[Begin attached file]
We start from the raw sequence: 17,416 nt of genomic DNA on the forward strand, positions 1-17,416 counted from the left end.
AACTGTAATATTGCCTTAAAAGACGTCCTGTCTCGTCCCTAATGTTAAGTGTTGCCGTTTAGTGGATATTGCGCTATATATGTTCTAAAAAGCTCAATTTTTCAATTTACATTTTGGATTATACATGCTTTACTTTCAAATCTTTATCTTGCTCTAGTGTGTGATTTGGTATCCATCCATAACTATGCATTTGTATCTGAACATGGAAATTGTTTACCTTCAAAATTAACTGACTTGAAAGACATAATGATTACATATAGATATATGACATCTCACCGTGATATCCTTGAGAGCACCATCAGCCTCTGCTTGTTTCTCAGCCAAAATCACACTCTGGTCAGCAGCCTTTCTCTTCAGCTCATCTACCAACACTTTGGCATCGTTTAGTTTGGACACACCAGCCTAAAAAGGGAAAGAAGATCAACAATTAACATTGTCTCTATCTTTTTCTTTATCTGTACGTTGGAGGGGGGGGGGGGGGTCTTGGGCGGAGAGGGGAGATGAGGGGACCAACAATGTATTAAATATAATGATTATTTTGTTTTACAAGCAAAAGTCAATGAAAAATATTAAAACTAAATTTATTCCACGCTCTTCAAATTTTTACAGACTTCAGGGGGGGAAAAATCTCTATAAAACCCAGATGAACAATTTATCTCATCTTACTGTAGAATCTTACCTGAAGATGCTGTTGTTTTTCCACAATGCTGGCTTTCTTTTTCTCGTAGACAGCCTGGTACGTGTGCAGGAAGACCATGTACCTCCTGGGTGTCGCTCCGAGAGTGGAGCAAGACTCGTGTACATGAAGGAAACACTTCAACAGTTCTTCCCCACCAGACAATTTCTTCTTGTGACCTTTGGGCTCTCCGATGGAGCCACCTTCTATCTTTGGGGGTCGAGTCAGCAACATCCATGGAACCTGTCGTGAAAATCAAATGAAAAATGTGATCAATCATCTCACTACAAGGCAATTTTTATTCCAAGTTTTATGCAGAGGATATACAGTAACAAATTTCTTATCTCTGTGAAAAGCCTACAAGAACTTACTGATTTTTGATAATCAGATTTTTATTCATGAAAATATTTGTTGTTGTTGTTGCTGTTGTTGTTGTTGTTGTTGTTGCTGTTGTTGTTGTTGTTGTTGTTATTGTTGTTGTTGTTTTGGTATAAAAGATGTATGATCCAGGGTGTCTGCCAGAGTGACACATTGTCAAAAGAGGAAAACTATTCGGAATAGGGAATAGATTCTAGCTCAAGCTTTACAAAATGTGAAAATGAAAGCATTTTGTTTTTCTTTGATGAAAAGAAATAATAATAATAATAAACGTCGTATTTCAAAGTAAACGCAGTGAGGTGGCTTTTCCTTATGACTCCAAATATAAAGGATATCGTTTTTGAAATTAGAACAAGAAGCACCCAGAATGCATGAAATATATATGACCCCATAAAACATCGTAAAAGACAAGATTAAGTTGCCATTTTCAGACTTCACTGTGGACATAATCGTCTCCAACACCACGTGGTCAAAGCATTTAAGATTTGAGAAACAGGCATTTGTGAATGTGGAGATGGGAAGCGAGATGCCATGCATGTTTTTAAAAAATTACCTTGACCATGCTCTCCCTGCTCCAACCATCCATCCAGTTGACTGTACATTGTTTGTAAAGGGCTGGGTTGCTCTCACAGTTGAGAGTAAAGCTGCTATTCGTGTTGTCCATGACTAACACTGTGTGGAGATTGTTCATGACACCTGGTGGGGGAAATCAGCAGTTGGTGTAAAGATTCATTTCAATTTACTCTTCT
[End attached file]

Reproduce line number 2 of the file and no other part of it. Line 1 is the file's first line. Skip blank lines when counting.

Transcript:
AACTGTAATATTGCCTTAAAAGACGTCCTGTCTCGTCCCTAATGTTAAGTGTTGCCGTTTAGTGGATATTGCGCTATATATGTTCTAAAAAGCTCAATTTTTCAATTTACATTTTGGATTATACATGCTTTACTTTCAAATCTTTATCTTGCTCTAGTGTGTGATTTGGTATCCATCCATAACTATGCATTTGTATCTGAACATGGAAATTGTTTACCTTCAAAATTAACTGACTTGAAAGACATAATGATTACATATAGATATATGACATCTCACCGTGATATCCTTGAGAGCACCATCAGCCTCTGCTTGTTTCTCAGCCAAAATCACACTCTGGTCAGCAGCCTTTCTCTTCAGCTCATCTACCAACACTTTGGCATCGTTTAGTTTGGACACACCAGCCTAAAAAGGGAAAGAAGATCAACAATTAACATTGTCTCTATCTTTTTCTTTATCTGTACGTTGGAGGGGGGGGGGGGGGTCTTGGGCGGAGAGGGGAGATGAGGGGACCAACAATGTATTAAATATAATGATTATTTTGTTTTACAAGCAAAAGTCAATGAAAAATATTAAAACTAAATTTATTCCACGCTCTTCAAATTTTTACAGACTTCAGGGGGGGAAAAATCTCTATAAAACCCAGATGAACAATTTATCTCATCTTACTGTAGAATCTTACCTGAAGATGCTGTTGTTTTTCCACAATGCTGGCTTTCTTTTTCTCGTAGACAGCCTGGTACGTGTGCAGGAAGACCATGTACCTCCTGGGTGTCGCTCCGAGAGTGGAGCAAGACTCGTGTACATGAAGGAAACACTTCAACAGTTCTTCCCCACCAGACAATTTCTTCTTGTGACCTTTGGGCTCTCCGATGGAGCCACCTTCTATCTTTGGGGGTCGAGTCAGCAACATCCATGGAACCTGTCGTGAAAATCAAATGAAAAATGTGATCAATCATCTCACTACAAGGCAATTTTTATTCCAAGTTTTATGCAGAGGATATACAGTAACAAATTTCTTATCTCTGTGAAAAGCCTACAAGAACTTACTGATTTTTGATAATCAGATTTTTATTCATGAAAATATTTGTTGTTGTTGTTGCTGTTGTTGTTGTTGTTGTTGTTGCTGTTGTTGTTGTTGTTGTTGTTATTGTTGTTGTTGTTTTGGTATAAAAGATGTATGATCCAGGGTGTCTGCCAGAGTGACACATTGTCAAAAGAGGAAAACTATTCGGAATAGGGAATAGATTCTAGCTCAAGCTTTACAAAATGTGAAAATGAAAGCATTTTGTTTTTCTTTGATGAAAAGAAATAATAATAATAATAAACGTCGTATTTCAAAGTAAACGCAGTGAGGTGGCTTTTCCTTATGACTCCAAATATAAAGGATATCGTTTTTGAAATTAGAACAAGAAGCACCCAGAATGCATGAAATATATATGACCCCATAAAACATCGTAAAAGACAAGATTAAGTTGCCATTTTCAGACTTCACTGTGGACATAATCGTCTCCAACACCACGTGGTCAAAGCATTTAAGATTTGAGAAACAGGCATTTGTGAATGTGGAGATGGGAAGCGAGATGCCATGCATGTTTTTAAAAAATTACCTTGACCATGCTCTCCCTGCTCCAACCATCCATCCAGTTGACTGTACATTGTTTGTAAAGGGCTGGGTTGCTCTCACAGTTGAGAGTAAAGCTGCTATTCGTGTTGTCCATGACTAACACTGTGTGGAGATTGTTCATGACACCTGGTGGGGGAAATCAGCAGTTGGTGTAAAGATTCATTTCAATTTACTCTTCT